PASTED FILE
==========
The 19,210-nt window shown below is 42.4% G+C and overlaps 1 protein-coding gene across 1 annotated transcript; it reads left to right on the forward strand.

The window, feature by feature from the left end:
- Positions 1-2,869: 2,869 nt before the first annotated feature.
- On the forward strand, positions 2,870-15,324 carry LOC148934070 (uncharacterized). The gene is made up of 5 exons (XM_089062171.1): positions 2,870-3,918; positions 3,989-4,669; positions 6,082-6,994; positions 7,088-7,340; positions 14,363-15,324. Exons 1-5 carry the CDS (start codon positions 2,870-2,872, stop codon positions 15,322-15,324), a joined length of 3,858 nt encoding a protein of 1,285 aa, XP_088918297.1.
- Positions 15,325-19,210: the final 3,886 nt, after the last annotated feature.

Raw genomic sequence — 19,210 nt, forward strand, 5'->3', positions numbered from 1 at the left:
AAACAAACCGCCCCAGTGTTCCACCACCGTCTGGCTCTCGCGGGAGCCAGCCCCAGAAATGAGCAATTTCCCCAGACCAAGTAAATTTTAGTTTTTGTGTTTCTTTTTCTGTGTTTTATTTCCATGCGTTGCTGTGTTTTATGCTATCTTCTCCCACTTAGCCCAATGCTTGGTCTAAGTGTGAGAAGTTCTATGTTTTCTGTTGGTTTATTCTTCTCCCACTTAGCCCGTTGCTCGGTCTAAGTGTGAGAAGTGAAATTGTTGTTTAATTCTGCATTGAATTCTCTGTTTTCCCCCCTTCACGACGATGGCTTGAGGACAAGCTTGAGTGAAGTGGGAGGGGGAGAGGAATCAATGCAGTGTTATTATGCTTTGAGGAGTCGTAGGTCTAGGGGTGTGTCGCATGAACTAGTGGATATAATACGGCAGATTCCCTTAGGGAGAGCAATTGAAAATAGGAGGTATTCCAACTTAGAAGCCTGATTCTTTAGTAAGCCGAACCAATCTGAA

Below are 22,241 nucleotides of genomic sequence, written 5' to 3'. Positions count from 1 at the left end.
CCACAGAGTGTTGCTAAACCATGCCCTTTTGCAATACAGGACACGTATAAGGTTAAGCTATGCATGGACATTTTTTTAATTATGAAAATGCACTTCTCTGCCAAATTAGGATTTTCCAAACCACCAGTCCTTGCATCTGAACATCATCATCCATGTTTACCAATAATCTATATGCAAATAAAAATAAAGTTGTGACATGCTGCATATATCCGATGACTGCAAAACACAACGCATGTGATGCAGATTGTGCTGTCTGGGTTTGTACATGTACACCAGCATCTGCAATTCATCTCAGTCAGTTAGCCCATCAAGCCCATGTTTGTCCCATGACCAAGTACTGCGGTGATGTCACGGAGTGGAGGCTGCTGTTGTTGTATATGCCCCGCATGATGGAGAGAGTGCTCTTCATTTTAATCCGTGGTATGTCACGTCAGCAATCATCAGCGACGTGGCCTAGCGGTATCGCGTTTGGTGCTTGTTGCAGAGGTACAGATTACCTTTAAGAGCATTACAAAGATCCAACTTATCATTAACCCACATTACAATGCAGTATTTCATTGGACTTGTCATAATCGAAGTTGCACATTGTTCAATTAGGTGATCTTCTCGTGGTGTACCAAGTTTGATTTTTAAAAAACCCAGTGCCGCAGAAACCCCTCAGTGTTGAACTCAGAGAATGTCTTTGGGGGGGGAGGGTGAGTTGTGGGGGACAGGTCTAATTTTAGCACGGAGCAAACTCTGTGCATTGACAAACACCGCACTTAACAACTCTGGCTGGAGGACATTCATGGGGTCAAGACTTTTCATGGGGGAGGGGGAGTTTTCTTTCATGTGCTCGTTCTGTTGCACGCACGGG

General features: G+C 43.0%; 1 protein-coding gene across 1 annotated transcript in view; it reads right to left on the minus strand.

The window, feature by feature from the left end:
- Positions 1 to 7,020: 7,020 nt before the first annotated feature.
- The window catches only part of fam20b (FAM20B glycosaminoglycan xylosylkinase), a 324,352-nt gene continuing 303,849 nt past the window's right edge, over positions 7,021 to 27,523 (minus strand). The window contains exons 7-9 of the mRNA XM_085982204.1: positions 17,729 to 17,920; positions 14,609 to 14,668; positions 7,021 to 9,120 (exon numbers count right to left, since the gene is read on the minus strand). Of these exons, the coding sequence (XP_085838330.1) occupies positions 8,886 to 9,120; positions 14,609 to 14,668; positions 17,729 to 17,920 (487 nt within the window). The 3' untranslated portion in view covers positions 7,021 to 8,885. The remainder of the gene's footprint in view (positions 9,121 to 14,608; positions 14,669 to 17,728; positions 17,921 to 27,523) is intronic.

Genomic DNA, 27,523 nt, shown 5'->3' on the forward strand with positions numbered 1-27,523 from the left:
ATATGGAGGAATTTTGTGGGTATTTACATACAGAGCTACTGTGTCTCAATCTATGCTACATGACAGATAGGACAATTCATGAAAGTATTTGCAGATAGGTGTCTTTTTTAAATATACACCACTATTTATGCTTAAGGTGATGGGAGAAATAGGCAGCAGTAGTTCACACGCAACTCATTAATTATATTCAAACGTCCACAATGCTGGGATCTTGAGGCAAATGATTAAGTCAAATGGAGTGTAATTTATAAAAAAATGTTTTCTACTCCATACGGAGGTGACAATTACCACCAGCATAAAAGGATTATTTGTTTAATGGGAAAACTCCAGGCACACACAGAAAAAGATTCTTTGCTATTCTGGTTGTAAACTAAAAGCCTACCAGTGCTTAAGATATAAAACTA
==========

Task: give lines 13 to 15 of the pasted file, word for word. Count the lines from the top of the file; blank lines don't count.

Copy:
- The window catches only part of fam20b (FAM20B glycosaminoglycan xylosylkinase), a 324,352-nt gene continuing 303,849 nt past the window's right edge, over positions 7,021 to 27,523 (minus strand). The window contains exons 7-9 of the mRNA XM_085982204.1: positions 17,729 to 17,920; positions 14,609 to 14,668; positions 7,021 to 9,120 (exon numbers count right to left, since the gene is read on the minus strand). Of these exons, the coding sequence (XP_085838330.1) occupies positions 8,886 to 9,120; positions 14,609 to 14,668; positions 17,729 to 17,920 (487 nt within the window). The 3' untranslated portion in view covers positions 7,021 to 8,885. The remainder of the gene's footprint in view (positions 9,121 to 14,608; positions 14,669 to 17,728; positions 17,921 to 27,523) is intronic.

Genomic DNA, 27,523 nt, shown 5'->3' on the forward strand with positions numbered 1-27,523 from the left:
ATATGGAGGAATTTTGTGGGTATTTACATACAGAGCTACTGTGTCTCAATCTATGCTACATGACAGATAGGACAATTCATGAAAGTATTTGCAGATAGGTGTCTTTTTTAAATATACACCACTATTTATGCTTAAGGTGATGGGAGAAATAGGCAGCAGTAGTTCACACGCAACTCATTAATTATATTCAAACGTCCACAATGCTGGGATCTTGAGGCAAATGATTAAGTCAAATGGAGTGTAATTTATAAAAAAATGTTTTCTACTCCATACGGAGGTGACAATTACCACCAGCATAAAAGGATTATTTGTTTAATGGGAAAACTCCAGGCACACACAGAAAAAGATTCTTTGCTATTCTGGTTGTAAACTAAAAGCCTACCAGTGCTTAAGATATAAAACTA